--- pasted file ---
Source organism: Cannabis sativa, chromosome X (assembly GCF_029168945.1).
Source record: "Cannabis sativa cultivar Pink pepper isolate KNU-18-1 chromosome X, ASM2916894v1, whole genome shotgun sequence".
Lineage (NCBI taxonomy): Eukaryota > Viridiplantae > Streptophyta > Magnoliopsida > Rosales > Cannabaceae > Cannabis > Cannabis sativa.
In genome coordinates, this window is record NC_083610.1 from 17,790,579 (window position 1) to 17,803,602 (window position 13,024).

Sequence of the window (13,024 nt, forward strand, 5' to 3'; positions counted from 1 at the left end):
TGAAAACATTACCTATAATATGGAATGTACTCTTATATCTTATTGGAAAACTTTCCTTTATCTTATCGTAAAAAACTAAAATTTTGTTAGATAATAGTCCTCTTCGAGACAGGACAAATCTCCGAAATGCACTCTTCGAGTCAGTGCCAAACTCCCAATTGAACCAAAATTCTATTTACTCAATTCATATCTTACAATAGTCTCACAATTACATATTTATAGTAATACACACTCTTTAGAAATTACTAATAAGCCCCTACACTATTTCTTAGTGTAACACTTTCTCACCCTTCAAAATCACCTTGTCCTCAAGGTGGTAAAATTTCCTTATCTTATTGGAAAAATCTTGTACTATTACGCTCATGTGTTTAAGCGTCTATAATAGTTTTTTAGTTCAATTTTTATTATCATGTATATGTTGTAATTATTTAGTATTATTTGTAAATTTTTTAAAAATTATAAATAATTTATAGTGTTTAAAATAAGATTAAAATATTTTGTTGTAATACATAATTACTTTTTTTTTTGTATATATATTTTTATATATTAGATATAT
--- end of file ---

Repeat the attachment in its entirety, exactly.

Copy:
Source organism: Cannabis sativa, chromosome X (assembly GCF_029168945.1).
Source record: "Cannabis sativa cultivar Pink pepper isolate KNU-18-1 chromosome X, ASM2916894v1, whole genome shotgun sequence".
Lineage (NCBI taxonomy): Eukaryota > Viridiplantae > Streptophyta > Magnoliopsida > Rosales > Cannabaceae > Cannabis > Cannabis sativa.
In genome coordinates, this window is record NC_083610.1 from 17,790,579 (window position 1) to 17,803,602 (window position 13,024).

Sequence of the window (13,024 nt, forward strand, 5' to 3'; positions counted from 1 at the left end):
TGAAAACATTACCTATAATATGGAATGTACTCTTATATCTTATTGGAAAACTTTCCTTTATCTTATCGTAAAAAACTAAAATTTTGTTAGATAATAGTCCTCTTCGAGACAGGACAAATCTCCGAAATGCACTCTTCGAGTCAGTGCCAAACTCCCAATTGAACCAAAATTCTATTTACTCAATTCATATCTTACAATAGTCTCACAATTACATATTTATAGTAATACACACTCTTTAGAAATTACTAATAAGCCCCTACACTATTTCTTAGTGTAACACTTTCTCACCCTTCAAAATCACCTTGTCCTCAAGGTGGTAAAATTTCCTTATCTTATTGGAAAAATCTTGTACTATTACGCTCATGTGTTTAAGCGTCTATAATAGTTTTTTAGTTCAATTTTTATTATCATGTATATGTTGTAATTATTTAGTATTATTTGTAAATTTTTTAAAAATTATAAATAATTTATAGTGTTTAAAATAAGATTAAAATATTTTGTTGTAATACATAATTACTTTTTTTTTTGTATATATATTTTTATATATTAGATATAT